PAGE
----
Running Time: 28 mins
Deresium is a British play, performed by Ibstock UVI, that details the atrocities in prisons where scientists are testing on prisoners to create world-changing new drugs, until one experiment goes too far.
Well, this was an incredibly tense, hard-hitting and enthralling play. A thrilling script coupled with some terrifyingly creepy performances come together to make one of the most engrossing half an hours I’ve ever spent watching a play, convincingly bringing to light the horrific atrocities that can occur in many jails nowadays.
To kick off, the most impressive thing about this whole play was the excellent creation of this very suspenseful, eerie atmosphere. While the story following the effects and ordeals happening during the experiments was hugely exciting in itself, there’s a consistently dark and tough undertone beneath which makes this a really solid and strong watch.
Along with that, the portrayal of the experiments was dramatic, petrifying and fascinating. I was often shying away from some of the more brutal scenes such was their intensity, however I was still totally enthralled because it was so shocking to see such a horrific display of these experiments, so above all, this was a really well-written play.
And even while some of the more fictional plot lines of this play were totally preposterous, along with an insane but still intriguing dream sequence, I was totally captivated, meaning that I believed anything this threw at me, no matter how weird and supernatural it seemed to get towards the end.
Meanwhile, the technical aspects of this play were also brilliant. The lighting was utilised to almost perfection, helping to reinforce the dark, eerie undertones of the play, while I was really impressed by how it was used in some of the interview scenes, highlighting the actors’ faces and emotions so clearly in sequences where this is so important.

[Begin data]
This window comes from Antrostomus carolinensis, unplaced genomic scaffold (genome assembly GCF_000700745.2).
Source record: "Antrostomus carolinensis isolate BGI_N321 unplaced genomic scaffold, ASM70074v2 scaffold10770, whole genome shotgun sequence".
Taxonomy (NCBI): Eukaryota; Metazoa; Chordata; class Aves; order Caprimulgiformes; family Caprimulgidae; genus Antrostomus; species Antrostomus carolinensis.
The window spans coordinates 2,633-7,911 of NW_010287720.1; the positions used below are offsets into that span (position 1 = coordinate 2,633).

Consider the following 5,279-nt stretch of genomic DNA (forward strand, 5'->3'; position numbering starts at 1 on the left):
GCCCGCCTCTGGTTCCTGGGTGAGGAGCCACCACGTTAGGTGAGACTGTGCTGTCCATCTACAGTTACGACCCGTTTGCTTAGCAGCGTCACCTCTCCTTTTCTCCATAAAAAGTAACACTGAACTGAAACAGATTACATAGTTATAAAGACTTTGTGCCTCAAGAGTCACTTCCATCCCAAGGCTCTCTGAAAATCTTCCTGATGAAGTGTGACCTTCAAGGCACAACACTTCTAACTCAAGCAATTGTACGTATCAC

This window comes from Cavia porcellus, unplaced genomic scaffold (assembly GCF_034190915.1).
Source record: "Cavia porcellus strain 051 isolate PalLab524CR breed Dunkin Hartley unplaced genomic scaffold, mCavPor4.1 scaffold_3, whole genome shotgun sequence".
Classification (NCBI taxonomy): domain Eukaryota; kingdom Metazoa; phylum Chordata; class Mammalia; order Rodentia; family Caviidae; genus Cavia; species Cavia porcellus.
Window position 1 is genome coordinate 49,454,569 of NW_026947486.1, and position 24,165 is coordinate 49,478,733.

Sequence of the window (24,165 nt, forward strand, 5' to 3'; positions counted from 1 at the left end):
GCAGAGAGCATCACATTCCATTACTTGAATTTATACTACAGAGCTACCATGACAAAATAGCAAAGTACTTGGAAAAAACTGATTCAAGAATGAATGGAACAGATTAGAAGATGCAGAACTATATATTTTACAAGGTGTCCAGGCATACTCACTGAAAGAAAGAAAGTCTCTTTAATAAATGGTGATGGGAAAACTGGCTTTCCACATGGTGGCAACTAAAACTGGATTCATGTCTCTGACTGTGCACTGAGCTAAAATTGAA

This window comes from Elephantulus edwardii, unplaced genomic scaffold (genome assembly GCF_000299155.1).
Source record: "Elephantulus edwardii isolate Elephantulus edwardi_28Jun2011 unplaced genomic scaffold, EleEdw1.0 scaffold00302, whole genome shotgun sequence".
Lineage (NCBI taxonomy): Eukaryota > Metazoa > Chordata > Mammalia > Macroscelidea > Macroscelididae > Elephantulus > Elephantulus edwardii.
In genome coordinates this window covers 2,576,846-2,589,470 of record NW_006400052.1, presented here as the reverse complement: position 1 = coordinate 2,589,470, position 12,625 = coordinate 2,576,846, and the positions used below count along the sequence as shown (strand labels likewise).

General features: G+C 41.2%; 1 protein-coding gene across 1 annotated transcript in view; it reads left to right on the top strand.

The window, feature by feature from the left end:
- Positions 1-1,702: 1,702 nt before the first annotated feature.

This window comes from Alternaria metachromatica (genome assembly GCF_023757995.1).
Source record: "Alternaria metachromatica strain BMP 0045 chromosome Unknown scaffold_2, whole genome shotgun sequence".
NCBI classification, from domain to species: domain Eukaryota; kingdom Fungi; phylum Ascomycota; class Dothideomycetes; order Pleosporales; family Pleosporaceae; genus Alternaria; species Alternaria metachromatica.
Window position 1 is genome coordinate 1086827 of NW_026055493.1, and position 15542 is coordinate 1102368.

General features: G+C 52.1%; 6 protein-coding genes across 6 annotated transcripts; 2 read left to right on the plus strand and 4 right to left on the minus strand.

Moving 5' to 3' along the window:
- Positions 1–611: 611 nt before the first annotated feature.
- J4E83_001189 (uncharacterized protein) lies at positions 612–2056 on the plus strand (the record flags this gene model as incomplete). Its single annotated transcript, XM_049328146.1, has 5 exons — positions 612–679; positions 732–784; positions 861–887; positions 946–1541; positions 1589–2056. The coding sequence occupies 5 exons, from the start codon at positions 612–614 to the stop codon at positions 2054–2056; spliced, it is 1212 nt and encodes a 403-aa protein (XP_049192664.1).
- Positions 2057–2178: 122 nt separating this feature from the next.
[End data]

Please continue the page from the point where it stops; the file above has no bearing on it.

In the background, a fantastic score was yet another technique used to reinforce the atmosphere, with inspiration from some really frightening films like Requiem For A Dream, There Will Be Blood and Starred Up really being used to effect as they made this play properly terrifying to watch.
However, probably the most terrifying thing about this play was the performances. Sani Husseini (although I predicted his character’s fate at the off) was petrifying, not only working well as the shy and unpredictable individual, but also as he became so much more intense, doing a great job of some evil monologuing.
The one person who I couldn’t predict at all was Sherief El-Shazly. In the opening stages, he was the stand-out performer for me; a great representation of a disturbed prisoner (with some brilliant extra help from the make-up department) who had such a dominating presence on stage that I felt scared every time he came on. However, his character’s development later on in the story was also very well-performed, as as he became dominated by Husseini’s character, El-Shazly still maintained the personality of the previously threatening man he was before, which I was very impressed by.
Camille Lewis was also another example of how petrifying this play was. I never thought that she could be so genuinely terrifying, but whilst she doesn’t provide any sort of violent threat or fear, her obsessive personality which almost lacks any sort of humanity was absolutely fascinating to see, and really chilled me to the bone.
In contrast, there was luckily a little bit of remorse in this story thanks to Ben Bauman’s character. The only seemingly humane character in the whole play, Bauman provided an excellent opposition to Lewis in this play, showing us that despite his genius ability to create this drug, there was still some horrific injustices that led to the atrocities of the experiments, with the story showing little sympathy for the morally conscious.
Finally, Adam Zinkin, whose character provided the audience’s view into this whole scenario, was fascinating. Whilst his character isn’t so significant in the development of the story, he is one of the most integral, as he provides the window into the lives of the prisoners, through his brilliantly tense interviews, and a clear description of the goings-on, making this play so much easier and more interesting to understand.
Overall, then, this gets an 8.7, because everything was pretty much perfect: the writing, the acting, the technical effects, and that really heavy-impacting atmosphere, which is still making me shiver…